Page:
Value

…It’s How You Use It

Not A Pretty Librarian has kicked things off well with a first post titled “It Is Not A Tool,” covering an argument about which has more value to a teenager: a car or a computer.

On one side is the notion that “She can’t drive herself to work with a computer.” While, on the other side is the growing likelihood that she won’t drive to work at all, but instead simply work at whatever computer she has available. But then, this is a teenager, and maybe practical matters like work don’t top the list. And that’s where Not A Pretty Librarian (who are you?) asks:

Can you imagine being nineteen right now without computer access?

Indeed, when college students are spending so much time on AIM and logging into Facebook daily, is a car really as important as a computer in a teenager’s social life? When 89 percent of students start their research in a search engine, isn’t the computer more important than a car to get to the library?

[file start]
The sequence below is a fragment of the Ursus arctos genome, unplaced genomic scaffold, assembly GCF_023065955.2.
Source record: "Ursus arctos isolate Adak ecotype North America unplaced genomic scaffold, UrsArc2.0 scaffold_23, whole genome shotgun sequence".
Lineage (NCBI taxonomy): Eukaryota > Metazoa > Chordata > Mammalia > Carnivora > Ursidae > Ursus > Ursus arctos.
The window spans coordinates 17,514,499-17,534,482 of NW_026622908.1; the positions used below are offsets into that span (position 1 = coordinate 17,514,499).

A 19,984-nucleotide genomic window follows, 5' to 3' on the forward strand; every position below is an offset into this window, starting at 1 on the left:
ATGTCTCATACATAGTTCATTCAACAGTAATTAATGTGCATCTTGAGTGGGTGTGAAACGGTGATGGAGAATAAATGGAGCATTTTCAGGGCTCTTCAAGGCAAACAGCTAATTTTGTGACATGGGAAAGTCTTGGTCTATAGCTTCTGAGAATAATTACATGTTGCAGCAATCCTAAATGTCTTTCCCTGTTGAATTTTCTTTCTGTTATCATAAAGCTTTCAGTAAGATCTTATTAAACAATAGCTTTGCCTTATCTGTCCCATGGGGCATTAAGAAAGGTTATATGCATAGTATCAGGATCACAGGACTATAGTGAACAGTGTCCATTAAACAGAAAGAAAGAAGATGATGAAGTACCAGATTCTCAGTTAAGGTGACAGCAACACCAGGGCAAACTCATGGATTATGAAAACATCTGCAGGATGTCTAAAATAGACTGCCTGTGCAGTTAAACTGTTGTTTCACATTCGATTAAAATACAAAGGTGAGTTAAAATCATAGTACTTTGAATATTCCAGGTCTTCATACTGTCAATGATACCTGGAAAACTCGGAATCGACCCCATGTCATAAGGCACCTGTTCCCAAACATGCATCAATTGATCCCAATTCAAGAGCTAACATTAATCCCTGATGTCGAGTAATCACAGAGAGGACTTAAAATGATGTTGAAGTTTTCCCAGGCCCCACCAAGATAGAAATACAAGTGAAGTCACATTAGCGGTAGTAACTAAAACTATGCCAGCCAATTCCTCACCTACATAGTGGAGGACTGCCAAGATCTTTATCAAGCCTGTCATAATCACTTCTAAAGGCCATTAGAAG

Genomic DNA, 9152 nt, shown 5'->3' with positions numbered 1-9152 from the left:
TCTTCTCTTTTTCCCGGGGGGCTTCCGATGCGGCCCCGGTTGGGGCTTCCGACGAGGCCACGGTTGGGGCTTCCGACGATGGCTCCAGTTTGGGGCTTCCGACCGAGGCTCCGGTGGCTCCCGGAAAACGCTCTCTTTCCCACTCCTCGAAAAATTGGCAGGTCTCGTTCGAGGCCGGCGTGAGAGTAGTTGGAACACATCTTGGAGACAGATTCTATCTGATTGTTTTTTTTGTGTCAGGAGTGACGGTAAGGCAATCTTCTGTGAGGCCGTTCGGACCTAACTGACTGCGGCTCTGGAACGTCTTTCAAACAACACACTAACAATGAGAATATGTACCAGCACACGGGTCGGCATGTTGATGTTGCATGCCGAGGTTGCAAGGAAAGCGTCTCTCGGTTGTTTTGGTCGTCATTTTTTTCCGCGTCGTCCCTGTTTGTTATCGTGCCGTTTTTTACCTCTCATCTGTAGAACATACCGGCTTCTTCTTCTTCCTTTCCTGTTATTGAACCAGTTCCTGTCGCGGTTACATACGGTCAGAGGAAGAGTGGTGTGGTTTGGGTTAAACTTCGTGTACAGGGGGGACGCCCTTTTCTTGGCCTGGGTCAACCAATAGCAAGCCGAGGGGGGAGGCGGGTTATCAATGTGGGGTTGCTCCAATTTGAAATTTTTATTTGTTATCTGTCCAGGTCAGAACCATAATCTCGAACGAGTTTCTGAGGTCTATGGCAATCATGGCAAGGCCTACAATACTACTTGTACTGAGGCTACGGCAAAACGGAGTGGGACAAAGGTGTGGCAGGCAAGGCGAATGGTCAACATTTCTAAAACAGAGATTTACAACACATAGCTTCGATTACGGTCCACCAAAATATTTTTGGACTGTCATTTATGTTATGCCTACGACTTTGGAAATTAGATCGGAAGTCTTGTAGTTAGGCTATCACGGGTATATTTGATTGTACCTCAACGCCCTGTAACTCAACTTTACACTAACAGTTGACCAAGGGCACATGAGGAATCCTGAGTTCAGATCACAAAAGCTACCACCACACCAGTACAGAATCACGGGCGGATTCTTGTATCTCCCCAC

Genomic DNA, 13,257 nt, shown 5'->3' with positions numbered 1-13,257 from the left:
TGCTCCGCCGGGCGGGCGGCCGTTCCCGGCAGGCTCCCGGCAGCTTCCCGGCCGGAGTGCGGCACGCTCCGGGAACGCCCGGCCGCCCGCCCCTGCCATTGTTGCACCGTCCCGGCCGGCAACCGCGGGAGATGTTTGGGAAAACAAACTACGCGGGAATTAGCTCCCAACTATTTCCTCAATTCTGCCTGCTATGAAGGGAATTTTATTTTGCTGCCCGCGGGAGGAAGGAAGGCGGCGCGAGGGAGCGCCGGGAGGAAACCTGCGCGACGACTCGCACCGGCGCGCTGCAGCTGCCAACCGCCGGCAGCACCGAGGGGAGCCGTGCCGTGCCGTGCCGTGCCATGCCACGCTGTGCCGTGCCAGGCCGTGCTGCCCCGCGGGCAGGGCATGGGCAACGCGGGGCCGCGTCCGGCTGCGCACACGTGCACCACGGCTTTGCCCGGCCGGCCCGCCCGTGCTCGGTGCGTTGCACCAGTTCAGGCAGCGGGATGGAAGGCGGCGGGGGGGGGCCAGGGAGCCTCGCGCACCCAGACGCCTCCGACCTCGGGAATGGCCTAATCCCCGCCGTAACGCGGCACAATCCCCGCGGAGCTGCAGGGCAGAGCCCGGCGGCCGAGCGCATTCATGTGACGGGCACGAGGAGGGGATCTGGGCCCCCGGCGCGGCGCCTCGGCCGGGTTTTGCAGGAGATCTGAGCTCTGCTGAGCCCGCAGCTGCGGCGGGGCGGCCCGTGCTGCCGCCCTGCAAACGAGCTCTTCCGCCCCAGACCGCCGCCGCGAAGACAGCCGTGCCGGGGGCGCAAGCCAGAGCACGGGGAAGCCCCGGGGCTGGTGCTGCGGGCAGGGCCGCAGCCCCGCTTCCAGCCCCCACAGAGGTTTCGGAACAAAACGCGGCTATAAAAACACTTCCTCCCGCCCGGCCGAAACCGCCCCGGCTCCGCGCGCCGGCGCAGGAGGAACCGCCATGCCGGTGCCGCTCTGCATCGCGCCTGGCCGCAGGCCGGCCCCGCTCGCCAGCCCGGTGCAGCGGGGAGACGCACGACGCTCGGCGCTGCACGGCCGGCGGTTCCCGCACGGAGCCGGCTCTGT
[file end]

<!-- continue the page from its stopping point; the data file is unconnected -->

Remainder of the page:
The Google Economy Will Beat You With A Stick

Call it a law, or dictum, or just a big stick, but it goes like this:

The value and influence of an idea or piece of information is limited by the extent that the information provider has embraced the Google Economy; unavailable or unfindable information buried on the second or tenth page of search results might as well be hidden in a cave.

The Google Economy — The Wikipedia Entry

I’m rather passionate about the Google Economy, so it shouldn’t be too much of a surprise to learn that I just wrote about it in my first ever Wikipedia entry. Here it is: http://en.wikipedia.org/wiki/Google_economy “Google Economy” identifies the concept that the value of a resource can be determined by the way that resource is linked […] » about 600 words

The Google Economy

I’ve been talking about it a lot lately, most recently in a comment at LibDev. In the old world, information companies could create value by limiting access to their content. Most of us have so internalized this scarcity = value theory that we do little more than grumble about the New York Times’ authwall or […] » about 400 words